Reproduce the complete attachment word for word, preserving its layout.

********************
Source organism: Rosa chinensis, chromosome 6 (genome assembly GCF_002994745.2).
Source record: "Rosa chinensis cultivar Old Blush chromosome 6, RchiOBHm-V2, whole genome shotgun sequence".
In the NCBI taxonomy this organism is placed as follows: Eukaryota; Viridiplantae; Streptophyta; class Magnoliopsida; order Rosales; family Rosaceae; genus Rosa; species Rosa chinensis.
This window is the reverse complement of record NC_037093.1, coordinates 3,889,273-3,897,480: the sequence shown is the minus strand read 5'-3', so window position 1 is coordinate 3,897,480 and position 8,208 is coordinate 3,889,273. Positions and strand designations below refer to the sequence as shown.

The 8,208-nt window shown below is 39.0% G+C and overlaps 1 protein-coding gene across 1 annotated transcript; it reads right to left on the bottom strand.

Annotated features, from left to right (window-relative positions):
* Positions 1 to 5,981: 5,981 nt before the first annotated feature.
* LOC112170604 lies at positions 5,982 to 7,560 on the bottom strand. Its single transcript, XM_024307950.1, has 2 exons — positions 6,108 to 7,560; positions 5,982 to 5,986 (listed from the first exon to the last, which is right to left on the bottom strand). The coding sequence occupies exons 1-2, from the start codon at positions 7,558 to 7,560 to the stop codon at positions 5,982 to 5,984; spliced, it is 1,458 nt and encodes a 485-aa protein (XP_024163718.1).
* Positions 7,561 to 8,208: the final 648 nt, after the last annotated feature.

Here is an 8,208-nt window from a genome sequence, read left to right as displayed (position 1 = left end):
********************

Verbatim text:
Source organism: Rosa chinensis, chromosome 6 (genome assembly GCF_002994745.2).
Source record: "Rosa chinensis cultivar Old Blush chromosome 6, RchiOBHm-V2, whole genome shotgun sequence".
In the NCBI taxonomy this organism is placed as follows: Eukaryota; Viridiplantae; Streptophyta; class Magnoliopsida; order Rosales; family Rosaceae; genus Rosa; species Rosa chinensis.
This window is the reverse complement of record NC_037093.1, coordinates 3,889,273-3,897,480: the sequence shown is the minus strand read 5'-3', so window position 1 is coordinate 3,897,480 and position 8,208 is coordinate 3,889,273. Positions and strand designations below refer to the sequence as shown.

The 8,208-nt window shown below is 39.0% G+C and overlaps 1 protein-coding gene across 1 annotated transcript; it reads right to left on the bottom strand.

Annotated features, from left to right (window-relative positions):
* Positions 1 to 5,981: 5,981 nt before the first annotated feature.
* LOC112170604 lies at positions 5,982 to 7,560 on the bottom strand. Its single transcript, XM_024307950.1, has 2 exons — positions 6,108 to 7,560; positions 5,982 to 5,986 (listed from the first exon to the last, which is right to left on the bottom strand). The coding sequence occupies exons 1-2, from the start codon at positions 7,558 to 7,560 to the stop codon at positions 5,982 to 5,984; spliced, it is 1,458 nt and encodes a 485-aa protein (XP_024163718.1).
* Positions 7,561 to 8,208: the final 648 nt, after the last annotated feature.

Here is an 8,208-nt window from a genome sequence, read left to right as displayed (position 1 = left end):